One of the very nice things about our particular CSA is the apple cider included every week. This farm really has an orchard (you may have seen the entire bushel of extra apples we bought?) and the cider changes a bit every week as the apples change with the season before getting picked. So between the apples and apple cider in the box and the old-fashioned rolled oats rattling around the pantry, we pretty much had everything to hand. I think next time I should let it go a bit longer for more crunch but I do like this snack as is.
If you’re looking for a thick granola where things stick together, this is not the one for you. This is more crumbly and individual.
Apple Cider Granola
Original found LastIngredient
Makes 3 cups
Recipes left to try (& copy…): 15; Snacks: 1 recipe left
- 1 largish apple, preferably tart
- 3 cups old fashioned rolled oats
- 1 tsp ground cinnamon
- 1/2 kosher salt
- 1/2 cup walnuts, or other nut you like
- 1/4 cup honey
- 1/2 cup apple cider
- 1 tsp vanilla extract
- Preheat the oven to 225°F and line a couple of sheet pans with parchment.
- Slice the apple as thin as you can, preferably to 1/8 inch with a mandolin. Lay them out as a single layer on the sheet pans and bake until dried and brown, about 1.5 hours. Set aside to cool before roughly chopping.
- Increase the oven to 300°F. In a large bowl, combine the oats, cinnamon, salt, walnuts, honey, cider, and vanilla. If the apples are not completely dry, chopped them up and mix into the granola. Spread onto the mixture onto the sheet pants.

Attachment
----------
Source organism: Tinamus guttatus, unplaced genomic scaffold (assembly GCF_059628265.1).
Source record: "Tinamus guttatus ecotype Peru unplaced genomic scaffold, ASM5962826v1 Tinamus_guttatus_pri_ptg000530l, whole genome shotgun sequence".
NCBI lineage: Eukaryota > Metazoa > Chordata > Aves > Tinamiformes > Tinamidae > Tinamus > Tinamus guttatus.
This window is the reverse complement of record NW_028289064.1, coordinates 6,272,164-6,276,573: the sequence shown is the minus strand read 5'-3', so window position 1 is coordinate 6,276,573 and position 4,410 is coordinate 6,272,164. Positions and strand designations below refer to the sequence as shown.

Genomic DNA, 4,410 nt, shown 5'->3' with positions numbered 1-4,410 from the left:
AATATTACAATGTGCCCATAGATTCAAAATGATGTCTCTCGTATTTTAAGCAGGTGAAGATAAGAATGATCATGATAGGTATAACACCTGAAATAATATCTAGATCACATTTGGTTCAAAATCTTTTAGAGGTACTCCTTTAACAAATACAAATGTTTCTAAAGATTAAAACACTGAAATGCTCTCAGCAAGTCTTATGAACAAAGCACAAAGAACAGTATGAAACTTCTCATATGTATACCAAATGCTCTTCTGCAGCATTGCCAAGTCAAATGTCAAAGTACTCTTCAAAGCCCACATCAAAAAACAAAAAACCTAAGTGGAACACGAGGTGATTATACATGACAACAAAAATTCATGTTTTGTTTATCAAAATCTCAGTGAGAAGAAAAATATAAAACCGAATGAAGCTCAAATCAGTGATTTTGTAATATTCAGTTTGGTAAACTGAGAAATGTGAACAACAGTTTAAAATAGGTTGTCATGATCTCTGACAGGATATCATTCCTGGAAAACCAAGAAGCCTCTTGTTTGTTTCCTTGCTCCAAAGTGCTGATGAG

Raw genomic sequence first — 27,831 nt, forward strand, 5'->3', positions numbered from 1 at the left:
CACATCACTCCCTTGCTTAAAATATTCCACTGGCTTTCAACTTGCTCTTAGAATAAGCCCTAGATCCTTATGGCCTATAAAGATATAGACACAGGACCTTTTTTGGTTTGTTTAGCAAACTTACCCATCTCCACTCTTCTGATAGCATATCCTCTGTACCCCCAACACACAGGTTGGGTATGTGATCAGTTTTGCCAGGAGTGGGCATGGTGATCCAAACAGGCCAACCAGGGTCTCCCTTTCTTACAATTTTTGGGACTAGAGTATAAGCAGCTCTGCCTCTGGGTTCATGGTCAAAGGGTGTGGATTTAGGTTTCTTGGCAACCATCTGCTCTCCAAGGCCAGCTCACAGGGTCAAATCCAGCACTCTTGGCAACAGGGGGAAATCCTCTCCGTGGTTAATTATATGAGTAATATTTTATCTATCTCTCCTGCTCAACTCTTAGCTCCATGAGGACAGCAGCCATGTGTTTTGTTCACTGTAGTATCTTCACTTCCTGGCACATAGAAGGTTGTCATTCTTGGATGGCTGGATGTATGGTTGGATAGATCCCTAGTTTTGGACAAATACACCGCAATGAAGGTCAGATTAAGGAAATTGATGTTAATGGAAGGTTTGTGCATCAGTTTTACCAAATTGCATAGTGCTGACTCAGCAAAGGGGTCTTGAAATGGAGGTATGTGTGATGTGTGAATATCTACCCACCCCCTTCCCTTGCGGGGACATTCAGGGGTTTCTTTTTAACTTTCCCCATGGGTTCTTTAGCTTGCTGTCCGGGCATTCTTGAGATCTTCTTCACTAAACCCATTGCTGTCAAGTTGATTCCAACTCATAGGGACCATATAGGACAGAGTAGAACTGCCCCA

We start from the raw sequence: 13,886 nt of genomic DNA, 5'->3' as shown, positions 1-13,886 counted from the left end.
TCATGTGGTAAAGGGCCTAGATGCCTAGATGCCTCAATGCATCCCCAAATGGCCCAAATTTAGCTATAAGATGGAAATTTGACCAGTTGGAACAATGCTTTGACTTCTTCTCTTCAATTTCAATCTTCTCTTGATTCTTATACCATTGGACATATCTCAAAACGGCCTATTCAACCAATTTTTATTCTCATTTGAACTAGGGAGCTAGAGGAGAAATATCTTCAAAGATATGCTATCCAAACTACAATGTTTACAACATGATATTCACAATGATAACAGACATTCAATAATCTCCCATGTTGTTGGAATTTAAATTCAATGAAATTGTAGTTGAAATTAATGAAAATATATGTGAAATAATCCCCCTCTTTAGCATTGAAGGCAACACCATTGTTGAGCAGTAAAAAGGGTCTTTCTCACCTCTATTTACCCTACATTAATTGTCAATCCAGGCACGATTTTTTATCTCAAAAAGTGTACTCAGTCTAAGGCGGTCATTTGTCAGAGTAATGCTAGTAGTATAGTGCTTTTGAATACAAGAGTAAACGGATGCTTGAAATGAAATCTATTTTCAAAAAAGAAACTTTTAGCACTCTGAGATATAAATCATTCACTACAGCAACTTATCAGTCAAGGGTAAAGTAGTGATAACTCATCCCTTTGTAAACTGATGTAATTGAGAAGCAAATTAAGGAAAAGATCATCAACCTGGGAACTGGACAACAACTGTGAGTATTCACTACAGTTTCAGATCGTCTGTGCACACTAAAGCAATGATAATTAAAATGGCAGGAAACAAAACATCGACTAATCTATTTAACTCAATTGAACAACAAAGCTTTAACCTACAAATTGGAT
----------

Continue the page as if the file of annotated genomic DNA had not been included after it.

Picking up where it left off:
- Bake for 15 minutes, then toss and return to the oven. Continue baking until golden brown – check every 5 minutes to make sure the granola does not burn. Allow to cool, then add the apples if not already mixed in.
- Eat and store the excess in an air tight container.
I’ve never (to my memory) made sugared nuts before and, given how much work I’ve done before toasting nuts thought it was gonna take around half and hour in the oven. Yeah, I’ve got issues with toasting nuts – it always feels like it takes longer than it actually does – probably ’cause I’m standing there the entire time. These sugared pecans are some of the fastest things I’ve ever made.
3 minutes to melt butter in the microwave, assembling the other ingredients meanwhile.
1-3 minutes mixing things.
10 minutes (total) in the oven.
And they are utterly addictive. Do not bring into the home of anyone on a diet. These wreck self-control. Assuming you like pecans.
We’ve finally used the ‘candy crusher’ feature on our ice cream maker (thank you cousins!) to chop these into pieces going into some very vanilla ice cream. Adam got the good stuff – real cream.
I think they are a tiny bit too spicy and Adam loves them as is – so, again, please figure out how much cayenne pepper you want to use. I feel like I’ve been saying that a lot recently…
Oh and I am totally filing these under Desserts, not Snacks, whenever I get them copied out.
Original from FoodFanatic.com
Recipes left to try (& copy…): 33; Snacks: 3 recipes left
- 3 cups pecan halves
- 2 tbsp butter, unsalted
- 2 tbsp brown sugar
- 2 tbsp white sugar
- 1/2 tsp cinnamon
- 1/8-1/4 tsp cayenne pepper, or to taste
- Preheat the oven to 350°F. Melt the butter in the microwave on low. Line a baking sheet, jelly roll pan, or other baking pan with sides (no half sheets please) with parchment paper or aluminum foil; you’ll have crispier pecans using foil.